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Community and Q&A

Insulation Critique

chris_the_new_guy | Posted in Energy Efficiency and Durability on

Hi guys, I’m going to be starting a new build soon in zone 5. I wanted to get some advice on my insulation thoughts before I take it to some insulation companies for quotes.  I don’t want them talking me in or out of anything based on their bias. Please take a look at my illustration and let me know what you think/recommend. I know that radiant floors in a low load house may be overkill (especially warmboard $$$), but I just prefer radiant heat to forced air for heating.  Some may say money wasted, but not this guy.  

I’ve been going back and forth with the best way to insulate under the warmboard panels as they recommend R-20. I’ve got 14 inch open well floor trusses on the first and 12 inch on the second and think open cell foam is the best way to do it, and it leaves space at the bottom of the cavity for plumbing and electrical etc… 

the other thing I’m wondering if it’s ok to closed cell spray foam on top of EPS under the slab?  I know I could just use more EPS, but I like the thought of the monolithical layer of spray foam right up to the rim joists.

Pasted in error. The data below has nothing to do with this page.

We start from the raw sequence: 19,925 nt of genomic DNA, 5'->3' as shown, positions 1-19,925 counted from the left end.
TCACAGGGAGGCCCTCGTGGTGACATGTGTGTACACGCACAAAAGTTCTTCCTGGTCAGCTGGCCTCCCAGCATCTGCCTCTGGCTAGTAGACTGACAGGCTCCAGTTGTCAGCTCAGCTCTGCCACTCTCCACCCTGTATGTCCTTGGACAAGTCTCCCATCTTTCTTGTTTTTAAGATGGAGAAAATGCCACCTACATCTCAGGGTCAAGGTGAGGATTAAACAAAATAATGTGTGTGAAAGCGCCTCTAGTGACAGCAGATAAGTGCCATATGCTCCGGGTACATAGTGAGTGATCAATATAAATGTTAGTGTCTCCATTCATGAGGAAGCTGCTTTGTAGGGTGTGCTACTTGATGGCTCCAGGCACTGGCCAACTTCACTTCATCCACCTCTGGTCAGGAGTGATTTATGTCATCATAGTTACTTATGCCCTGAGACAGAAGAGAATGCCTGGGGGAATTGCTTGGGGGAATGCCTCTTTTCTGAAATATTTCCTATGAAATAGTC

All opinions are appreciated. Many thanks. 


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  1. Expert Member
    Akos | | #1

    You never design SPF into a new build. There are much cheaper ways of air sealing a house that require very little additional work.

    I've never seen SPF bellow grade, I can't see what it does there that couldn't be done by a bit of extra rigid+poly.

    Poured concrete walls are easily insulated with rigid insulation, no need for SPF.

    For thermal isolation between zones you only need about R8 of insulation. Cheapest batts you can stuff into the joist bays work for this, air sealing or quality install hardly matters for this. Again, SPF is a very expensive solution to this problem.

    Rigid mineral wool is not a common material outside of commercial world. If you do want to use it, make sure your builder is familiar with it. Not the easiest material to work with as it is still somewhat squishy, takes a lot of work to get the strapping flat so your siding won't be wavey.

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